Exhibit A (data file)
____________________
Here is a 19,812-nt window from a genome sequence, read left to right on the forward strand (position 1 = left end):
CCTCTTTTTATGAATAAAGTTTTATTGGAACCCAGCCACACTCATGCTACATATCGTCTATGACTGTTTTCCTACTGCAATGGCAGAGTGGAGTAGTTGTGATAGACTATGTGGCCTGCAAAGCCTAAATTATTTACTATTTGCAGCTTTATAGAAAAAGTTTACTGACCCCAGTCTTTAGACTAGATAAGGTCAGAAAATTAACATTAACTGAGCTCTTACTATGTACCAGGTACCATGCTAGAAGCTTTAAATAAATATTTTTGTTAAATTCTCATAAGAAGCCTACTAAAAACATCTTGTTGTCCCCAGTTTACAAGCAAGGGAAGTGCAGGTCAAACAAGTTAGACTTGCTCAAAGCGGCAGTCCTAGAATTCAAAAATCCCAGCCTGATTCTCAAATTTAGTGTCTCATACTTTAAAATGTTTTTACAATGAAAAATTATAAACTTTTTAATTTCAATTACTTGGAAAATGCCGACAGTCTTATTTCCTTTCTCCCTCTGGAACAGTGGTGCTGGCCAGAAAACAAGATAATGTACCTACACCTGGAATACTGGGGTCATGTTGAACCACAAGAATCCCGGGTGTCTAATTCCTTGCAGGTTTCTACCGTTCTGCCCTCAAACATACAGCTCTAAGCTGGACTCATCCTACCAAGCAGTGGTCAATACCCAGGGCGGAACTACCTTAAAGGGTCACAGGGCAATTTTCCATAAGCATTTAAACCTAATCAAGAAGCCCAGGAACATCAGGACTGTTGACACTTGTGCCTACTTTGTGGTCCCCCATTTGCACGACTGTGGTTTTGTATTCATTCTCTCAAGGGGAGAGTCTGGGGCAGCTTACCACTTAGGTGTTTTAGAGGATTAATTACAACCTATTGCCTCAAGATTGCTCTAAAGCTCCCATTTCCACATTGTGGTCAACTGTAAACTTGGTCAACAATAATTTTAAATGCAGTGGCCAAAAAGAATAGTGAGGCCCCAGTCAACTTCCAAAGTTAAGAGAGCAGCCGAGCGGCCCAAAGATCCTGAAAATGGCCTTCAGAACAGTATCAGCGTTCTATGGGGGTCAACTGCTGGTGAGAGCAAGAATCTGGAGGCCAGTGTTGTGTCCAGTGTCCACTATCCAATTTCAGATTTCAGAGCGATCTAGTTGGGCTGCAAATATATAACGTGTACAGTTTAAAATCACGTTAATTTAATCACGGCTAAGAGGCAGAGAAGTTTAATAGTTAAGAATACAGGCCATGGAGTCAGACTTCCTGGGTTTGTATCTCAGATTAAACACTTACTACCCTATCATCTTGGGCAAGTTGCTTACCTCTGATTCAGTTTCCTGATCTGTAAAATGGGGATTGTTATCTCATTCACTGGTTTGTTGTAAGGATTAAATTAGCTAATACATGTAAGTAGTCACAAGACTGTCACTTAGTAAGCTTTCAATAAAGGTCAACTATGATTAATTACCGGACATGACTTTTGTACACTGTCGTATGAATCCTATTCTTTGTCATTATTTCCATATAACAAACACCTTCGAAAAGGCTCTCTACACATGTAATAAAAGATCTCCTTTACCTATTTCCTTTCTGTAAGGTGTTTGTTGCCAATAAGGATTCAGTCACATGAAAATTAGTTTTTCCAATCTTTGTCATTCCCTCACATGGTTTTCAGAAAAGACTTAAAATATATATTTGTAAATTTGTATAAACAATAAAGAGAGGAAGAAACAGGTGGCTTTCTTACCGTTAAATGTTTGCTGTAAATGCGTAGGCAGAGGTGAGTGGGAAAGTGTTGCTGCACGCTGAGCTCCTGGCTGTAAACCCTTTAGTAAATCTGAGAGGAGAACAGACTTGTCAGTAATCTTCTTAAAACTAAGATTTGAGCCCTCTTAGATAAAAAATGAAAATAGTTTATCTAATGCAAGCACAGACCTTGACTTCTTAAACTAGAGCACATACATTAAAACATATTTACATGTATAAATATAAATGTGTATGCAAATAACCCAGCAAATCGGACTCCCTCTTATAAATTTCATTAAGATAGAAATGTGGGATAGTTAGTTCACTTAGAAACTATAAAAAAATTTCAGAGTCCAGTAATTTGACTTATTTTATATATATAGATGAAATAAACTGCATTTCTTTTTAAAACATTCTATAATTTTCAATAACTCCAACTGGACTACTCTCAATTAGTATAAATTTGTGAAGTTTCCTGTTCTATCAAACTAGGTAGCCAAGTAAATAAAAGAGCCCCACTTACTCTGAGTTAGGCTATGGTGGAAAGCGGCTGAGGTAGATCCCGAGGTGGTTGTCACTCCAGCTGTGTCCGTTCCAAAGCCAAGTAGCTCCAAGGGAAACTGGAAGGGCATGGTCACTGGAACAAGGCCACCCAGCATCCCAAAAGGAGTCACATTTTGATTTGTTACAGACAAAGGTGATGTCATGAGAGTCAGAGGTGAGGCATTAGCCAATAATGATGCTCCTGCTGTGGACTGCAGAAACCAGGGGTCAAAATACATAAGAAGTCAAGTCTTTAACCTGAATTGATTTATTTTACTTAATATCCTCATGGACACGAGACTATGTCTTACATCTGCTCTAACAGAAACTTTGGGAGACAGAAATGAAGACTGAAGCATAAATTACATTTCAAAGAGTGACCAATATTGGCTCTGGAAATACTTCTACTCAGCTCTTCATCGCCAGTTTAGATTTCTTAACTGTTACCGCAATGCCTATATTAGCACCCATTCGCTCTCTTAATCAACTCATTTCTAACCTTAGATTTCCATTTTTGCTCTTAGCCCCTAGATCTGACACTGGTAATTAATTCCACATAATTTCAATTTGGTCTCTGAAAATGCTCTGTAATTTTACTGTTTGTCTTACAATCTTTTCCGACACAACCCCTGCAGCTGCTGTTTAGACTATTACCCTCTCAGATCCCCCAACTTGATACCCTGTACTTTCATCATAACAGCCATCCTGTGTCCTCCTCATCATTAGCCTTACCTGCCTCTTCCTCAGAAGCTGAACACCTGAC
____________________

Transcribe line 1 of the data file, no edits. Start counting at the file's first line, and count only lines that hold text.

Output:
Here is a 19,812-nt window from a genome sequence, read left to right on the forward strand (position 1 = left end):